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Democracy Is in the Streets

I have been re-reading James Miller's 1987 "Democracy is in the Streets" since he was in Oakland a month ago. The book provides a richly detailed account of the short life of the "Students for a Democratic Society" (SDS) from their beginnings at the University of Michigan in Ann Arbor in 1962 through their being a major driving force behind the protests against the Vietnam war to their collapse in 1969.

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And how about democracy?

"Is our democracy in danger? It is a question we never thought we'd be asking? … We have spent years researching new forms of authoritarianism emerging around the globe. For us, how and why democracies die has been an occupational obsession. But now we turn to our own country."

Steven Levitsky and Daniel Ziblatt in How Democracies Die

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Politics in an age of advanced technology

Technology has transformed and deformed our long-evolved political order and it is likely to do more of that. A technologically enabled economic and financial system has certainly diminished the regulatory power of the state. Goods, services, and people can now move easily across continents, not always under the control of governments. Pictures, words, ideas, and information are massively channeled within and between political systems, often defying the power of states but also often abetting it. At the same time, the state’s tools of surveillance and repression have become definitely more effective. Its military strength has vastly increased and can be projected over wider distances. We notice, thus, a diminution of state power in some respects, but also an increase in others.

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Reading Wittgenstein

Ludwig Wittgenstein was one of the leading philosophical minds of the twentieth century and his thought remains of live interest. Twenty years ago, David Stern and I published the Cambridge Companion to Wittgenstein which was intended to help readers of Wittgenstein along. We have now brought out a second edition of this work with some great new contributions and a completely updated bibliography.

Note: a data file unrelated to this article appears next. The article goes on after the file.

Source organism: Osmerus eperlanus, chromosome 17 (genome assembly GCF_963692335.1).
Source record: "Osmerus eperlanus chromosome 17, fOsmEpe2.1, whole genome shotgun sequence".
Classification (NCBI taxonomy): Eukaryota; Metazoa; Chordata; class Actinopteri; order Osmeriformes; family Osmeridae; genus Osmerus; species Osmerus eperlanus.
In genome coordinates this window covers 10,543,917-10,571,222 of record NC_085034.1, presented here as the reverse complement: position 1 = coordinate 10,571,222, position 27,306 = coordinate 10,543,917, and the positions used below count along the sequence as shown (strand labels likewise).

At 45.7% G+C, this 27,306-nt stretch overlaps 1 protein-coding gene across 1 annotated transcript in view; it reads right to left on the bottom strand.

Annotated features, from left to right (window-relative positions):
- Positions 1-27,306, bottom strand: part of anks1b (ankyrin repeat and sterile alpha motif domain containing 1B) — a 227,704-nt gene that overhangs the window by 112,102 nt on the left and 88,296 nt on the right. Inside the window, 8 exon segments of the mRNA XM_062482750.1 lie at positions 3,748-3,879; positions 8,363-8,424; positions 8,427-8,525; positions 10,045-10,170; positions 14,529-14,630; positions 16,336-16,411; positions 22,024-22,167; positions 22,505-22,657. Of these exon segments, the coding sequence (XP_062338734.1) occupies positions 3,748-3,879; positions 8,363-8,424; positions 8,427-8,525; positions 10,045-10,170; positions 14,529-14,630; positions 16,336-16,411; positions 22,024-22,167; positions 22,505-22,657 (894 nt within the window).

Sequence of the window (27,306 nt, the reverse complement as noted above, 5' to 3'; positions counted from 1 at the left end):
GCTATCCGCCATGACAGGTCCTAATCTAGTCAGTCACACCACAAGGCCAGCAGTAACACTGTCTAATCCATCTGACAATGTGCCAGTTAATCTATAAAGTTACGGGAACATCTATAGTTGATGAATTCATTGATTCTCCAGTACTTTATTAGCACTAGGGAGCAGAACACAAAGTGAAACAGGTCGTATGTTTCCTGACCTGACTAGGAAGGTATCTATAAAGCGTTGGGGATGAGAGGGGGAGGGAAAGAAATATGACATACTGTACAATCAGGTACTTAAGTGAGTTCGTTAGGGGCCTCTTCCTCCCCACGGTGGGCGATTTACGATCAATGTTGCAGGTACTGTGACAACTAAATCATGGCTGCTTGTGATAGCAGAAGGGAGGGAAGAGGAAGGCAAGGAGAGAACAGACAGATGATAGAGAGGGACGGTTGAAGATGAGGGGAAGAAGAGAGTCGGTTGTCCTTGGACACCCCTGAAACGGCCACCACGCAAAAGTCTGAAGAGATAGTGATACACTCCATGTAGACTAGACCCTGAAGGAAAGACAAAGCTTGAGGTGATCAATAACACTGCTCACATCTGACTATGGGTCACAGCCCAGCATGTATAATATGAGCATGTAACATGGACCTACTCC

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A Bad Bargain

Joshua Green, Devil's Bargain. Steve Bannon, Donald Trump, and the Nationalist Uprising, Penguin Books 2017, republished with a new preface 2018.

Joshua Green's book has been somewhat overshadowed by the publication of Michael Wolff's Fire and Fury but it adds significantly to Wolff's account and corrects it at some important points. It tells in fascinating detail the story of bad bargain the American people accepted when they elected Trump.

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Who is responsible for our decline? – The Frankfurt School, of course.

Stuart Jeffries, Grand Hotel Abyss. The Lives of the Frankfurt School, Verso, London 2017

Poor Frankfurt School. Turn to the internet these days and you realize that the handful of German professors who go under that name are being held responsible for almost everything bad that has happened to society since … when? !990? 1970? 1945? Or even 1920? All these dates are being tossed around on those feverish websites. Neo-Marxism, cultural Marxism, feminism, multiculturalism, sexual excess, postmodernism, political correctness, and all in all the entire “Western decline” are due to their nefarious doings.

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Forget Fire and Fury; It’s Confusion and Turmoil in Trump’s White House

Michael Wolff, Fire and Fury. Inside the Trump White House, Henry Holt and Company, New York 2018

On August 8 of last year, Donald Trump threatened North Korea with “fire and fury like the world has never seen.” His words were meant to cow the North Koreans into abandoning their nuclear and missile arsenal but until now, at least, they appear to have been only idle threats. Michael Wolff has now adopted the phrase as the title of his book on the first nine months of the Trump presidency – surely, a cleverly ironic choice. For since his election Trump has proved to be more a source of combative words than of real achievements.